August 19th 2009
Madison County / Banks County / Franklin County
Day 54: 10 miles walked today. Today was a relatively short walking day, because I had to go to Atlanta to attend a number of meetings. I began walking at seven a.m. just north of Ila, Georgia, in Madison County. These ten miles took me through some beautiful countryside of rolling hills farmland—just the relaxing scenery I needed before the series of meetings I had planned for the afternoon. Arriving in Atlanta by car, I attended a meeting held by Governor Perdue to brief gubernatorial candidates on the recent developments in Georgia’s ongoing water problems.payday loans I was glad that the Governor took the time to update us—indeed, he’s updating everyone, in the hopes of building support for his plan.
I still feel like there is more we can do as a State to conserve water, thus preserving the moral high ground on the issue that has set Georgia apart from the other states vying for the same resources. Basically, what has happened is that a federal judge has issued a court order with which Georgia must comply within three years. Perdue has several ideas for getting around the order, including appealing in court, but I believe that at the end of the day the State will have to comply and that we need to do everything we can to start saving water now. As I told the reporter afterward, the cheapest gallon of water is the one we never use. And I believe that. Currently, in the State of Georgia, there are areas that have massive losses of water every single day due to leaks in the distribution systems.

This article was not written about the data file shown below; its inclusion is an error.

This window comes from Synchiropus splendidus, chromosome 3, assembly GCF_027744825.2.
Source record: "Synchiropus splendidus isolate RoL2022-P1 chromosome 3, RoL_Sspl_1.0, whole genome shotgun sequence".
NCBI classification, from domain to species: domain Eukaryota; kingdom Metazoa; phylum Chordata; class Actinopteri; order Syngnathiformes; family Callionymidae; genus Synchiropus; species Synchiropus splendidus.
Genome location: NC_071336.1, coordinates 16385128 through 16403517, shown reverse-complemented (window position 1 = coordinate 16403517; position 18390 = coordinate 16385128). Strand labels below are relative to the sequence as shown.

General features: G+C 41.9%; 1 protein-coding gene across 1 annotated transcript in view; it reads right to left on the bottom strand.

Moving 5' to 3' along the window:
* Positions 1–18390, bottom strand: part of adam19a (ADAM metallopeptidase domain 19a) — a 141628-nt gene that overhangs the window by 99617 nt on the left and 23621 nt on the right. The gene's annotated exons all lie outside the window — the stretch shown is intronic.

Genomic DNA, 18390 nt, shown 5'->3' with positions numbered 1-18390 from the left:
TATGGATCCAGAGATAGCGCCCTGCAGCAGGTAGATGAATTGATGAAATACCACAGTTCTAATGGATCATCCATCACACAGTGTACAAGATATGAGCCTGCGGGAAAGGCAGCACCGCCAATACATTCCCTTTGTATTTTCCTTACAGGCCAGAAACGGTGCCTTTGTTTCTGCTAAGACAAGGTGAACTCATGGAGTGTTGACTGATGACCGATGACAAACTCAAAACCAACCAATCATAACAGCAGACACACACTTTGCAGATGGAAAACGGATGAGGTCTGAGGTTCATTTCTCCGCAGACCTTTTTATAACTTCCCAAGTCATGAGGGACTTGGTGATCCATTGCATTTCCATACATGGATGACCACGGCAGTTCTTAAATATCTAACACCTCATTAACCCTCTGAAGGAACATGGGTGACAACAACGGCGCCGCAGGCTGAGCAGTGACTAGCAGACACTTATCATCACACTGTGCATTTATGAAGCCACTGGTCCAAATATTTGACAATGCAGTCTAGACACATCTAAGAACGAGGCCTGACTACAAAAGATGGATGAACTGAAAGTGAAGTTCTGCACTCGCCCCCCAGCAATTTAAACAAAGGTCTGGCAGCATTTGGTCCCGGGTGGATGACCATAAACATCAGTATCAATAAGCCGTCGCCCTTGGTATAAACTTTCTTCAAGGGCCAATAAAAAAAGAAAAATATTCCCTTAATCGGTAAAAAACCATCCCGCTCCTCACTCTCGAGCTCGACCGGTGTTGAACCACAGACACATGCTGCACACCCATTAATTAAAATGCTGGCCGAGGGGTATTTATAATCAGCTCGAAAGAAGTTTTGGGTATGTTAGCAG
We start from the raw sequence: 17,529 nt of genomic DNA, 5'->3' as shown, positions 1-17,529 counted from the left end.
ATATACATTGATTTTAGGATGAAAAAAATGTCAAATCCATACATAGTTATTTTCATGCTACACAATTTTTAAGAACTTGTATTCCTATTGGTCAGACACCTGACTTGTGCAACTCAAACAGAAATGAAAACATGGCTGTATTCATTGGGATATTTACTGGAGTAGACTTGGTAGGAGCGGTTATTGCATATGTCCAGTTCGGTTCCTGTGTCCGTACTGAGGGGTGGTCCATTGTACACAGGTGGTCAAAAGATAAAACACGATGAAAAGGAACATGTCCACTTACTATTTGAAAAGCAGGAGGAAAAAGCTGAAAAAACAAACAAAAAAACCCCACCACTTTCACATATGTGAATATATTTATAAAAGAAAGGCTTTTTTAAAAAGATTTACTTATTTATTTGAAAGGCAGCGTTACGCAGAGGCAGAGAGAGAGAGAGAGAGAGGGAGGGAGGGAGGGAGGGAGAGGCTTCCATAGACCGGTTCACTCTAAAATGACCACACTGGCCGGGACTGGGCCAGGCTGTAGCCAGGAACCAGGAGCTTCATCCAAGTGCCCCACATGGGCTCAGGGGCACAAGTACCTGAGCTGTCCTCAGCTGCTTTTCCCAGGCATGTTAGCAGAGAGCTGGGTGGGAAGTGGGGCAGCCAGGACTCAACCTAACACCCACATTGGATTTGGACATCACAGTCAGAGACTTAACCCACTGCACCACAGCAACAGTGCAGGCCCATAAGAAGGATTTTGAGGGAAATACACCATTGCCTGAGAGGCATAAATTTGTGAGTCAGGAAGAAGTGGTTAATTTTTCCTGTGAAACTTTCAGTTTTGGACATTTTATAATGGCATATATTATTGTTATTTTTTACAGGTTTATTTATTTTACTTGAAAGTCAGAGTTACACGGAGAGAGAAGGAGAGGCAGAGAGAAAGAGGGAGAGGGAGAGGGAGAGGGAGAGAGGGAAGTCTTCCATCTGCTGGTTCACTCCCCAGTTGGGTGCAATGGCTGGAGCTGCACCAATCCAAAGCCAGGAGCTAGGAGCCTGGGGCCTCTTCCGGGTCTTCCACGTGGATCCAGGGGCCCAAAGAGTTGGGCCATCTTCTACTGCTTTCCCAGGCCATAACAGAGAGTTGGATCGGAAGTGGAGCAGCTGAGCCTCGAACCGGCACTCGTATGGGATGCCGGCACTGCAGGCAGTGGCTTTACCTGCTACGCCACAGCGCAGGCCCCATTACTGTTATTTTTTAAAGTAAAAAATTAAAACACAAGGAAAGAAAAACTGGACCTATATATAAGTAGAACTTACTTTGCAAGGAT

While other candidates have said they intend to follow a policy of hoping for the federal verdict to be overturned (which is extremely unlikely) and that they would not accept federal dollars under any circumstances, if I were elected Governor, I would have no problem accepting federal dollars to fix leaky pipelines in Georgia. After all, the systems were built with federal assistance in the first place, and the State could not afford to fix all the problems on its own. Thus, I think the best approach (and the one over which the State has the most control) would be to do everything possible to conserve water and to supplement those efforts by fixing the leaks in our system.
After leaving the Governor’s office, I went and visited with the Georgia Municipal Association to discuss issues of interest to them. I told them one of my main priorities for this State is to fix the problems in the Department of Revenue. I’m not blaming any one person in particular, but I believe the Department as a whole has gone too long without certain issues being addressed. I look forward to continuing my discussion with the GMA in the near future. Later this evening I sat down with leaders of the State Republican Party to discuss the status of the Party and what we can do to improve our performance going forward. I believe too many Georgians think we haven’t lived up to the promises we made when we came into office—and as Governor, I intend to change that. That’s one of the things I think hurt us so much in Washington: the simple fact that we never did what we said we’d do. I want to make it my job to be certain we keep the promises we’ve made to the Georgians who’ve put us in office. Thank you for listening, and keep following the Walk of Georgia to see just how serious I am about that promise. Goodnight and God bless!
GPS: N34 20.076 W83 15.359 889.03 miles walked